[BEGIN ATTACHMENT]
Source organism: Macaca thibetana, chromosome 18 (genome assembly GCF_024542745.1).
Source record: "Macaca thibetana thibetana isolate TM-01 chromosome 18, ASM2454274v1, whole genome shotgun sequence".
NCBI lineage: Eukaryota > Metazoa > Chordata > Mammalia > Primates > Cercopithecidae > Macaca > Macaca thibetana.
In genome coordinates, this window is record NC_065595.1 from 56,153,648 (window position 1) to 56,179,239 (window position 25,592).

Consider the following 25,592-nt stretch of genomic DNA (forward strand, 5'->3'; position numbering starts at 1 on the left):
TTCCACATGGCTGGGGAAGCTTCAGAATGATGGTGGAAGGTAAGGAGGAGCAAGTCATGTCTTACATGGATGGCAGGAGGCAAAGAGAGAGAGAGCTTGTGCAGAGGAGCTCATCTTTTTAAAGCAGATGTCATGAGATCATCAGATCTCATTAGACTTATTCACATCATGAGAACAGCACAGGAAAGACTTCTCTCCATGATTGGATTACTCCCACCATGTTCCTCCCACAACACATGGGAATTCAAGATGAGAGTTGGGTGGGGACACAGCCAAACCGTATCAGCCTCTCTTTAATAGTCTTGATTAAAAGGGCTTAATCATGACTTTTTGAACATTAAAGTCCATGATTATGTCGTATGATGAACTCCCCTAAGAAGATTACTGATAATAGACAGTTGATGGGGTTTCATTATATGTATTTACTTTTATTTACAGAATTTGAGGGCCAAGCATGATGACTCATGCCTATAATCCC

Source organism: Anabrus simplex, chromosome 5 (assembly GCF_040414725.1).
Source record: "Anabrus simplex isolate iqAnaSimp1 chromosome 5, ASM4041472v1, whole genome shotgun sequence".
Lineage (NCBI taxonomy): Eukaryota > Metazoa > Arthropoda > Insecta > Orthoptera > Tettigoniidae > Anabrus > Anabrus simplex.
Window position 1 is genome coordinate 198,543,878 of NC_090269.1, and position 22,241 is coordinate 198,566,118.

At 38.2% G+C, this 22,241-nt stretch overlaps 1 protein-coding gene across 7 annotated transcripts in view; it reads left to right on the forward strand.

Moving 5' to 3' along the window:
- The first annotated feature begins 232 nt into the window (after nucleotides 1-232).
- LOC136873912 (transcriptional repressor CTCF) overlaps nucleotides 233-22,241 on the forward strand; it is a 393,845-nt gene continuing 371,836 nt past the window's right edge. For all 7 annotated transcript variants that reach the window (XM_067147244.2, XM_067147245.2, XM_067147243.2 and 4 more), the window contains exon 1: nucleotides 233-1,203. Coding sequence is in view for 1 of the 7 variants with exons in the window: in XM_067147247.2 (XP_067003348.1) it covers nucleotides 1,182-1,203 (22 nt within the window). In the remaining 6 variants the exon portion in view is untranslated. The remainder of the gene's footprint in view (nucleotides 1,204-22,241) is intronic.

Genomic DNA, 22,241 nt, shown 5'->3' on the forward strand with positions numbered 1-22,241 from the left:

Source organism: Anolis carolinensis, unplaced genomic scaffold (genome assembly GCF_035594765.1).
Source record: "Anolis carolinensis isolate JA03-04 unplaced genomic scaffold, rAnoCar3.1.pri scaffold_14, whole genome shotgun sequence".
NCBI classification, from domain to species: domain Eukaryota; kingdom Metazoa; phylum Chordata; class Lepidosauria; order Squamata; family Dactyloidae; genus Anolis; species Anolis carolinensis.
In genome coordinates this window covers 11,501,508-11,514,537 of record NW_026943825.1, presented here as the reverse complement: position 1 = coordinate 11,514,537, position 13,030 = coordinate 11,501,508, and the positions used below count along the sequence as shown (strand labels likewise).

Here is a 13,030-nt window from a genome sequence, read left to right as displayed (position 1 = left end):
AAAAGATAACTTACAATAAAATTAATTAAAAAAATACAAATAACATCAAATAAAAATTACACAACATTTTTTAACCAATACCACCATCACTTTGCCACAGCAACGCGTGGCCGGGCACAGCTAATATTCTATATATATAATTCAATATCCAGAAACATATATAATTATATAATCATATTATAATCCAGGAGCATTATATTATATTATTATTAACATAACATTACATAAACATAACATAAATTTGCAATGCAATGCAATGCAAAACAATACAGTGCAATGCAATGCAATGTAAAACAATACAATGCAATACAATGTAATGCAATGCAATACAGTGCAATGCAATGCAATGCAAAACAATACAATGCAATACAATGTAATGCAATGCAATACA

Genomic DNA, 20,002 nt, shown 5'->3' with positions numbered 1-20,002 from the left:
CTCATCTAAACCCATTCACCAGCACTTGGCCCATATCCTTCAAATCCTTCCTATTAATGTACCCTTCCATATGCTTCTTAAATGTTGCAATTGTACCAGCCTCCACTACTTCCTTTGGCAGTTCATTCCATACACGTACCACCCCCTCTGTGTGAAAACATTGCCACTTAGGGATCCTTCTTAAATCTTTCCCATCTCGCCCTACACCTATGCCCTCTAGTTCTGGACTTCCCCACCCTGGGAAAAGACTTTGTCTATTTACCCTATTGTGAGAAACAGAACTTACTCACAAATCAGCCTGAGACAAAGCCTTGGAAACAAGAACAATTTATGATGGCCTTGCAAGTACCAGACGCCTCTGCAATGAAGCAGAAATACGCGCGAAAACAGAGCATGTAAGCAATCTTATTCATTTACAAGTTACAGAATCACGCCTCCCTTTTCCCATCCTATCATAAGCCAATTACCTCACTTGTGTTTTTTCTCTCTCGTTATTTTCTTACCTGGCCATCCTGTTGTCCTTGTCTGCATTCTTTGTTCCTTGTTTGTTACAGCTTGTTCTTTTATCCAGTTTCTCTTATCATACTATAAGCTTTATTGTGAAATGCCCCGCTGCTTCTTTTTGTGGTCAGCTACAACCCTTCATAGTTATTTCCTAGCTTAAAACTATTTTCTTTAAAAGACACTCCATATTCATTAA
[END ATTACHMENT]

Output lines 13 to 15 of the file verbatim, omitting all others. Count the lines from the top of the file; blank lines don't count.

- The first annotated feature begins 232 nt into the window (after nucleotides 1-232).
- LOC136873912 (transcriptional repressor CTCF) overlaps nucleotides 233-22,241 on the forward strand; it is a 393,845-nt gene continuing 371,836 nt past the window's right edge. For all 7 annotated transcript variants that reach the window (XM_067147244.2, XM_067147245.2, XM_067147243.2 and 4 more), the window contains exon 1: nucleotides 233-1,203. Coding sequence is in view for 1 of the 7 variants with exons in the window: in XM_067147247.2 (XP_067003348.1) it covers nucleotides 1,182-1,203 (22 nt within the window). In the remaining 6 variants the exon portion in view is untranslated. The remainder of the gene's footprint in view (nucleotides 1,204-22,241) is intronic.

Genomic DNA, 22,241 nt, shown 5'->3' on the forward strand with positions numbered 1-22,241 from the left: